Becoming Bird-Alert

Maybe it’s slowly creeping into me over past few years –I’ve become acutely aware of birds as I spin along on bike into park areas or rest for a short time near trees, bushes and tall grasses.

Cedar Waxwing, probably chubby with fruit. Inglewood Bird Sanctuary. Calgary AB 2020. Photo by J.Chong

It’s like a candle has been lit in me.  Especially this year, I notice bird shadows flitting in front, to the side, or above me. Or the sweeping chorus of multi-bird songs and warbles in the morning, as I spin slowly pass leafy thick bushes and trees along the way.

Savannah Sparrow, Nose Creek Park. Calgary AB, 2020. Photo by J.Chong

Morning Shock of Unexpected Hawks
Over a year ago, I cycled past what appeared to me, a reddish hawk that landed on a fence. I never stopped. And I regretted it since I had my camera in my pannier.

Suddenly this summer, at approximately the same spot, one, then shortly a second and shockingly a third Swainson’s Hawk, perched on the same fence by the golf course.  Miraculously, they didn’t care about me only 5 metres away, shooting photo after photo.

Swainson’s Hawks. Nose Creek Park, Calgary AB 2020. Photo by J.Chong
Savannah Sparrow. Calgary AB 2020. Photo by J.Chong

I must have filled my memory card with several hundred shots of those hawks.

Swainson’s Hawk. Nose Creek Park, Calgary AB 2020. Photo by J.Chong. These hawks migrate in fall as far south to Chile and Argentina.

Leaning on Bike Routes and Parks for Birds
This year, I’m preferring bike routes and parks where various birds hang out often. The smaller ones like to fly into thick wild bushes along rivers and creeks to hide, but still sing happily along …or warn others of hulking humans like myself.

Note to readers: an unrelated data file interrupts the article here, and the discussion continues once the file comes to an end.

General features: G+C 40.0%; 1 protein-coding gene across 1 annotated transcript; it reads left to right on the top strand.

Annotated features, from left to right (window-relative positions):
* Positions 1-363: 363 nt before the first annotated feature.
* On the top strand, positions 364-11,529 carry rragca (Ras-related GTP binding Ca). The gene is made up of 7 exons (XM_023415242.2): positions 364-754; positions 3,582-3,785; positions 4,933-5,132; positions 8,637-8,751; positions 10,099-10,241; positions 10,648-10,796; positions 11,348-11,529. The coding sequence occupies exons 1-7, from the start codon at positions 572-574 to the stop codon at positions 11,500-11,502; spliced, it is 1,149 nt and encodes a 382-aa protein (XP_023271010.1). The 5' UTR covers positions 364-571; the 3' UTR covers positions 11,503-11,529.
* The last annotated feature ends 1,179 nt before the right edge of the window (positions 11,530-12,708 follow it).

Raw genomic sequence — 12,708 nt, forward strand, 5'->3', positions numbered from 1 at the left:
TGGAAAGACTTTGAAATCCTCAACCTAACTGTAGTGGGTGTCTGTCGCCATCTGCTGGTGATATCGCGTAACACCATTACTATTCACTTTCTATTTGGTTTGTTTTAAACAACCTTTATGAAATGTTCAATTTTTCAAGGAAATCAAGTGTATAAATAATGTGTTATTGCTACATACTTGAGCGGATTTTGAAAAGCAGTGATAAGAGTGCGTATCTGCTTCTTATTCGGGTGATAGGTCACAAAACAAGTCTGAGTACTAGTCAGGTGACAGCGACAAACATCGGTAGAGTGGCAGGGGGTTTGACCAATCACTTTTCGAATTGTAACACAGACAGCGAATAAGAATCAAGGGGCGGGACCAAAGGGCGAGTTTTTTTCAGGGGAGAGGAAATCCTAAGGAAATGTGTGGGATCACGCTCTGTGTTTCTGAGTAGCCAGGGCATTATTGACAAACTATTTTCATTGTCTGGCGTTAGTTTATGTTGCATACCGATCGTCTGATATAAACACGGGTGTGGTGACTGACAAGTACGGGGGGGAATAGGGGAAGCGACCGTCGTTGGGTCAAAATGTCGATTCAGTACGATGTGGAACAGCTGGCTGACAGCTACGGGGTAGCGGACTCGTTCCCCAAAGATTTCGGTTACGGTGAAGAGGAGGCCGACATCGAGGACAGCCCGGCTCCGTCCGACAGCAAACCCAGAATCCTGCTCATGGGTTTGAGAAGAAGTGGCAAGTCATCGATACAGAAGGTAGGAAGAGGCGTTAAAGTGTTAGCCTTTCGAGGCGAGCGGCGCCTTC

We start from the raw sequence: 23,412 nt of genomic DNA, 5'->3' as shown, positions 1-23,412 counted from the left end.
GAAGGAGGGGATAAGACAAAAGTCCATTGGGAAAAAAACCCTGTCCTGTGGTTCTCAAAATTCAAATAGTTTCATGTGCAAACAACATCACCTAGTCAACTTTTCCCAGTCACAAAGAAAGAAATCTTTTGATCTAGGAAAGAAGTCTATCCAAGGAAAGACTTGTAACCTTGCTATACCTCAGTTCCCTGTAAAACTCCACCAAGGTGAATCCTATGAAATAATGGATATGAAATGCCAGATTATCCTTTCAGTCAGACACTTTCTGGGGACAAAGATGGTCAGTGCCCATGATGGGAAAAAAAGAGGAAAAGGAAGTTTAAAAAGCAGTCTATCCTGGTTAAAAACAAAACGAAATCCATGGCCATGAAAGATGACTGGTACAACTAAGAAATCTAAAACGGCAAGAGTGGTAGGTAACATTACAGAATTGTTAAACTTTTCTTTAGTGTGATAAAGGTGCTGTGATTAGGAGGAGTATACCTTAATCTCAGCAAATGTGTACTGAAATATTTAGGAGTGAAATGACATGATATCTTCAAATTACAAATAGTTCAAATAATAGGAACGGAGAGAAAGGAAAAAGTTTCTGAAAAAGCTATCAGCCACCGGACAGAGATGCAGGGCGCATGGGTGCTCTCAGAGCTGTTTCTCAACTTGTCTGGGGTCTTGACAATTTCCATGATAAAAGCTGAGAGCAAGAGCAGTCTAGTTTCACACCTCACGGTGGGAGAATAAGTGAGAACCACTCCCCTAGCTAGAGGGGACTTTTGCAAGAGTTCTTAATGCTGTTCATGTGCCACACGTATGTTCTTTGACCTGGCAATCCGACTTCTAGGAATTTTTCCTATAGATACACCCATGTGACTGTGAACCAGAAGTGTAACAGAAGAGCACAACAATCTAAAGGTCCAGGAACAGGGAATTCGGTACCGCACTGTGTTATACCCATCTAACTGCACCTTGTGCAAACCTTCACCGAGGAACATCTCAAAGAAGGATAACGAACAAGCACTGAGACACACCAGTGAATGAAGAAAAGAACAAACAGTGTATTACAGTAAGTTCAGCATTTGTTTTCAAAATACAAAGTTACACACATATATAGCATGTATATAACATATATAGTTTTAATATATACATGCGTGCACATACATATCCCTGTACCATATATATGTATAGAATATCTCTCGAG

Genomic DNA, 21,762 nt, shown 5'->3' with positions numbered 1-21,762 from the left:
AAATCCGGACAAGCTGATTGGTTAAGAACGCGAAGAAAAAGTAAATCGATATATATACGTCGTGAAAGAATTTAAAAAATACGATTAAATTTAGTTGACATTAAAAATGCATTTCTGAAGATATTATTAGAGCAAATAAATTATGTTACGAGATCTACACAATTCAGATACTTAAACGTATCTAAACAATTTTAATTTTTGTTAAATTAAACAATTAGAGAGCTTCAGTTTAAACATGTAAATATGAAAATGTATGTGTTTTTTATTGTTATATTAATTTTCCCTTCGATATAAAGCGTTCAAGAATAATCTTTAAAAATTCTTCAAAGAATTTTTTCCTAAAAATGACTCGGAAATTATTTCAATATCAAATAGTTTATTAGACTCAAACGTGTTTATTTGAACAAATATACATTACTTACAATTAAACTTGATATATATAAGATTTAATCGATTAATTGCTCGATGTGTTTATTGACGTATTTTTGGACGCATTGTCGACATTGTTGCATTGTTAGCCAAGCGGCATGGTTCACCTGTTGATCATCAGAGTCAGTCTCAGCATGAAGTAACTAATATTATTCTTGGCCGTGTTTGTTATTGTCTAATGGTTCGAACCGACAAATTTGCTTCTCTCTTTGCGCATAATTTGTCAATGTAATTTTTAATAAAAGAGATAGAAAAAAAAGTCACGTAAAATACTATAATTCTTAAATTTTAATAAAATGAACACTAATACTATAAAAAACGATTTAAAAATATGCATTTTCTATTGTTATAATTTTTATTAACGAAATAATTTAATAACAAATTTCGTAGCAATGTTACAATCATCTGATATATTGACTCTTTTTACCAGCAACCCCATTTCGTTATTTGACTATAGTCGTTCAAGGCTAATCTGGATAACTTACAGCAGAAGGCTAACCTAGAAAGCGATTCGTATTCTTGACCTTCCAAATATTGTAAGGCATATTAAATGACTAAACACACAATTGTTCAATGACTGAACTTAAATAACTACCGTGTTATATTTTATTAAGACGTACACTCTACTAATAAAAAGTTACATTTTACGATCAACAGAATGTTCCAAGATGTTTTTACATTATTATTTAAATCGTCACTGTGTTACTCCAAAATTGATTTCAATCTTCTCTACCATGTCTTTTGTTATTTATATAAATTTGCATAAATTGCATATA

Female common merganser. Inglewood Bird Sanctuary. Calgary AB 2020. Photo by J.Chong

I have yet to capture in order to identify the breed of rare small flashes of yellow in a bird. So small and quick.  I lost out  capturing photos of 3-4 orange orioles one early morning.  Not sure which type because they were constantly winging around the river grasses in their dance.

Cedar Waxwing, Nose Creek Park. Calgary AB 2020. Photo by J.Chong
Broad-Winged Hawk. Nose Creek Park. Calgary AB 2020. Photo by J.Chong

Once I was descending on bike, a 10% grade small hill and was suddenly halfway, stopped short by sight of 3 cedar waxwings, their plump beige bodies with tiny slash of orange and yellow tinged breast while one of them gobbled fruit in its beak.

Underside of Cedar Waxwing. Calgary AB 2020. Photo by J.Chong
Osprey up in its tangled large nest. Nose Creek Park, Calgary AB 2020. Photo by J.Chong
Northern Flicker. East Village, Calgary AB 2020. Photo by J.Chong

I still can’t recognize nor care to spend time recognizing bird songs. Nor do I want the weight of lugging around a long macro lens on a camera.  Binoculars only give me closer sight, not a snapshot for my memories.  So not worth my investment dollars.

Northern Flicker. Calgary AB 2020. Photo by J.Chong
Barn Swallow. Calgary AB 2020. Photo by J.Chong
Savannah Sparrow. Calgary AB 2020. Photo by J.Chong

I’m not that much of a birding fan to be weighed down by more gear.  I may concede to long wind pants for morning or evening haunts occasionally.